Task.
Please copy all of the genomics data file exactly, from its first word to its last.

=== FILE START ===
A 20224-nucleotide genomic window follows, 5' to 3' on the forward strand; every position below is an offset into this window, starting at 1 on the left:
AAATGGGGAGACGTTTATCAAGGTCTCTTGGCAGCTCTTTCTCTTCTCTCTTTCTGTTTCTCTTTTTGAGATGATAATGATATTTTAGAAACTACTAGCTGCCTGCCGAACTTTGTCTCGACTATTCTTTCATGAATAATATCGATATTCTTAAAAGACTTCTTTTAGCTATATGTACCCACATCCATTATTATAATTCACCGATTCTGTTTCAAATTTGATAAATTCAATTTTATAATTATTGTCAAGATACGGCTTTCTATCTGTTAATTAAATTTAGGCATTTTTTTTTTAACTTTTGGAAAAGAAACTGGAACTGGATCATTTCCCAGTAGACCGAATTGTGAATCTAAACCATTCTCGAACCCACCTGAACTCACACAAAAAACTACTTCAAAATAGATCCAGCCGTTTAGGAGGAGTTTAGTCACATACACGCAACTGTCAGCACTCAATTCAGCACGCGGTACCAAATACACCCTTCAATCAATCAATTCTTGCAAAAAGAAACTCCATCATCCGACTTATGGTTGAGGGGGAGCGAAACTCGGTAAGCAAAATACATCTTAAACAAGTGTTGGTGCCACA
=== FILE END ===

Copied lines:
A 20224-nucleotide genomic window follows, 5' to 3' on the forward strand; every position below is an offset into this window, starting at 1 on the left:
AAATGGGGAGACGTTTATCAAGGTCTCTTGGCAGCTCTTTCTCTTCTCTCTTTCTGTTTCTCTTTTTGAGATGATAATGATATTTTAGAAACTACTAGCTGCCTGCCGAACTTTGTCTCGACTATTCTTTCATGAATAATATCGATATTCTTAAAAGACTTCTTTTAGCTATATGTACCCACATCCATTATTATAATTCACCGATTCTGTTTCAAATTTGATAAATTCAATTTTATAATTATTGTCAAGATACGGCTTTCTATCTGTTAATTAAATTTAGGCATTTTTTTTTTAACTTTTGGAAAAGAAACTGGAACTGGATCATTTCCCAGTAGACCGAATTGTGAATCTAAACCATTCTCGAACCCACCTGAACTCACACAAAAAACTACTTCAAAATAGATCCAGCCGTTTAGGAGGAGTTTAGTCACATACACGCAACTGTCAGCACTCAATTCAGCACGCGGTACCAAATACACCCTTCAATCAATCAATTCTTGCAAAAAGAAACTCCATCATCCGACTTATGGTTGAGGGGGAGCGAAACTCGGTAAGCAAAATACATCTTAAACAAGTGTTGGTGCCACA